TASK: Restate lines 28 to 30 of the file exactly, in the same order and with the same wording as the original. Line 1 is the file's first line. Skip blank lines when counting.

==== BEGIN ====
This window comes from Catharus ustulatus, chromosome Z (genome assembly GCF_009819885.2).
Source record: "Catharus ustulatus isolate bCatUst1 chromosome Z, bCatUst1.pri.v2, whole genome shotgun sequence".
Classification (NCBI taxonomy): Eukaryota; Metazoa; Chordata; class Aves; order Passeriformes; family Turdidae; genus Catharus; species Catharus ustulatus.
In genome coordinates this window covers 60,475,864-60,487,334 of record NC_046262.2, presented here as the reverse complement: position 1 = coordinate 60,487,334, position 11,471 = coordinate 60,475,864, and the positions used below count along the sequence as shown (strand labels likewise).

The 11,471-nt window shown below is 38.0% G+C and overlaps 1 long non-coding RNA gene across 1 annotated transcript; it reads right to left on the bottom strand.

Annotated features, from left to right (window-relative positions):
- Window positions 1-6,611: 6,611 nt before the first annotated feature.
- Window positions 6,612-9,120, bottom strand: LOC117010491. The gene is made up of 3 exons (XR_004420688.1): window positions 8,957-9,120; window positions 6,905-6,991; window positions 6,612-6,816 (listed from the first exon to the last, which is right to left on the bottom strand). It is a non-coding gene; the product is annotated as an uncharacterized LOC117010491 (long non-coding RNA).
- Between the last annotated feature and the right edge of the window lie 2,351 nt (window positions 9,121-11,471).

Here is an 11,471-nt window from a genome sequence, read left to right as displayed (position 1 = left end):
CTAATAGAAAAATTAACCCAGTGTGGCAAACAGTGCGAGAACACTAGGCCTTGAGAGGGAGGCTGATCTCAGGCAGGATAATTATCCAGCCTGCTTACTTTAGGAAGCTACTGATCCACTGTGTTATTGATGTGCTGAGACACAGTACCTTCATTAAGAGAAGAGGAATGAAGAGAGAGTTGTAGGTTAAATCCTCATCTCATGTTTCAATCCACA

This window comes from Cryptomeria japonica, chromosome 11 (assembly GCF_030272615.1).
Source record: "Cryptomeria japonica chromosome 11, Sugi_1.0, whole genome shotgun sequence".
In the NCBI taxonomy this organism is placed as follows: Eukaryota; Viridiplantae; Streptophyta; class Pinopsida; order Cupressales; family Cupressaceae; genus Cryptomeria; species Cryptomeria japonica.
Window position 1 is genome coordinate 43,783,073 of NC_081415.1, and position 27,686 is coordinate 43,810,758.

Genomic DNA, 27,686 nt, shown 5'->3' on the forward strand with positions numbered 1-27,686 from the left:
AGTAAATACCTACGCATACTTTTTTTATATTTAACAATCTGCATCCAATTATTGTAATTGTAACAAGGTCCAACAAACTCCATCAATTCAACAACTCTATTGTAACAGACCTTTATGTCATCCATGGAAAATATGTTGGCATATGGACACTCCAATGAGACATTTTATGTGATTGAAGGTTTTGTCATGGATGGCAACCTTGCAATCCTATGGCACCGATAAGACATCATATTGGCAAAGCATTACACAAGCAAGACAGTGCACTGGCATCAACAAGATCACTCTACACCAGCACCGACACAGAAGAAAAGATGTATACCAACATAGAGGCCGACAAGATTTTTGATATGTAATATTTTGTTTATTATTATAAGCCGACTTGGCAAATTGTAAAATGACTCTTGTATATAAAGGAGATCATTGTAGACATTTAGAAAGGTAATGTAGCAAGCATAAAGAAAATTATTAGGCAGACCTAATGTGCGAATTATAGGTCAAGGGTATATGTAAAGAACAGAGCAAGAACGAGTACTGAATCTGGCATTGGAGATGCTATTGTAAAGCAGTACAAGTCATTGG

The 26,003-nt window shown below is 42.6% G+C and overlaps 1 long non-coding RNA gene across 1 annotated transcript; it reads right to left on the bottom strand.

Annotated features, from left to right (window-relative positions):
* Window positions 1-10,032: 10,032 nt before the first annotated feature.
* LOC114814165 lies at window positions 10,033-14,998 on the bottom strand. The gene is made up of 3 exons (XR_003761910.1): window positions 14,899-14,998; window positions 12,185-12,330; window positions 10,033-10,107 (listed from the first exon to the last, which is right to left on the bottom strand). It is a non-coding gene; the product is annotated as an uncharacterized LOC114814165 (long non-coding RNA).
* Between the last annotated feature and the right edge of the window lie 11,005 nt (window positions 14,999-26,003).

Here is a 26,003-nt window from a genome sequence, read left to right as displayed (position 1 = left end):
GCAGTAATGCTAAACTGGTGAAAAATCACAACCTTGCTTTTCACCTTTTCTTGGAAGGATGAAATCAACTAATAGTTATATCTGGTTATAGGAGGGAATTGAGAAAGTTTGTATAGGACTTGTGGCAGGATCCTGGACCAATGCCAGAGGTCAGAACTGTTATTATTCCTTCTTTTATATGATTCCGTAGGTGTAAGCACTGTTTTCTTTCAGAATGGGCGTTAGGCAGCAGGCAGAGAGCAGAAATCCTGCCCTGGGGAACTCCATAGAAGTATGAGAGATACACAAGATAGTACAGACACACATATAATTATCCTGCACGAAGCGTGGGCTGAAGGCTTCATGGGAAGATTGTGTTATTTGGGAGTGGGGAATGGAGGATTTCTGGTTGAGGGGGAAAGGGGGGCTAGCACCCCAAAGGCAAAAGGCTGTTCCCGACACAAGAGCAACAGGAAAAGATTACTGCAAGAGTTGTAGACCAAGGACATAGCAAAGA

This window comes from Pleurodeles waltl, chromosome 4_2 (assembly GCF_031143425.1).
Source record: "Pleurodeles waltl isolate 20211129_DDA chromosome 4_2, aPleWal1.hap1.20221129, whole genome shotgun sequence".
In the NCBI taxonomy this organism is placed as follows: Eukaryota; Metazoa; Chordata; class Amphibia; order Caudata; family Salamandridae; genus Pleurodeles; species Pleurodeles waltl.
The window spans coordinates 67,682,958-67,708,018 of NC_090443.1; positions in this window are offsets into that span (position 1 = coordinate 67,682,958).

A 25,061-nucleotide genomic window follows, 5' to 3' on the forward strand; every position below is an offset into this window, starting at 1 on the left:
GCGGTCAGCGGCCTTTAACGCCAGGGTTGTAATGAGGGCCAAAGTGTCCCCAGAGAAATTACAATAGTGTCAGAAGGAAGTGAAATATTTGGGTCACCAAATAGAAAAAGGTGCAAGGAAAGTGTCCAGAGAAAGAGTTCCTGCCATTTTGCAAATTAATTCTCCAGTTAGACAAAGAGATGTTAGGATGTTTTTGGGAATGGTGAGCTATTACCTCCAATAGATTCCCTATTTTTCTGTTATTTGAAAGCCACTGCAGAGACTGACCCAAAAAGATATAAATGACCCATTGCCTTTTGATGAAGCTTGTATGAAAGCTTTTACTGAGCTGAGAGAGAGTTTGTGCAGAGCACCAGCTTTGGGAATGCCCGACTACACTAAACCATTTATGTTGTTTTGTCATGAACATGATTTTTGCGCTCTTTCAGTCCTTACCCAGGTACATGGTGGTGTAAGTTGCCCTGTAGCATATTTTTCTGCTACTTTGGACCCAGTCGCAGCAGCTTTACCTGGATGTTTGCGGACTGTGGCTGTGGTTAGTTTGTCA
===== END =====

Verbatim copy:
The window spans coordinates 67,682,958-67,708,018 of NC_090443.1; positions in this window are offsets into that span (position 1 = coordinate 67,682,958).

A 25,061-nucleotide genomic window follows, 5' to 3' on the forward strand; every position below is an offset into this window, starting at 1 on the left:
GCGGTCAGCGGCCTTTAACGCCAGGGTTGTAATGAGGGCCAAAGTGTCCCCAGAGAAATTACAATAGTGTCAGAAGGAAGTGAAATATTTGGGTCACCAAATAGAAAAAGGTGCAAGGAAAGTGTCCAGAGAAAGAGTTCCTGCCATTTTGCAAATTAATTCTCCAGTTAGACAAAGAGATGTTAGGATGTTTTTGGGAATGGTGAGCTATTACCTCCAATAGATTCCCTATTTTTCTGTTATTTGAAAGCCACTGCAGAGACTGACCCAAAAAGATATAAATGACCCATTGCCTTTTGATGAAGCTTGTATGAAAGCTTTTACTGAGCTGAGAGAGAGTTTGTGCAGAGCACCAGCTTTGGGAATGCCCGACTACACTAAACCATTTATGTTGTTTTGTCATGAACATGATTTTTGCGCTCTTTCAGTCCTTACCCAGGTACATGGTGGTGTAAGTTGCCCTGTAGCATATTTTTCTGCTACTTTGGACCCAGTCGCAGCAGCTTTACCTGGATGTTTGCGGACTGTGGCTGTGGTTAGTTTGTCA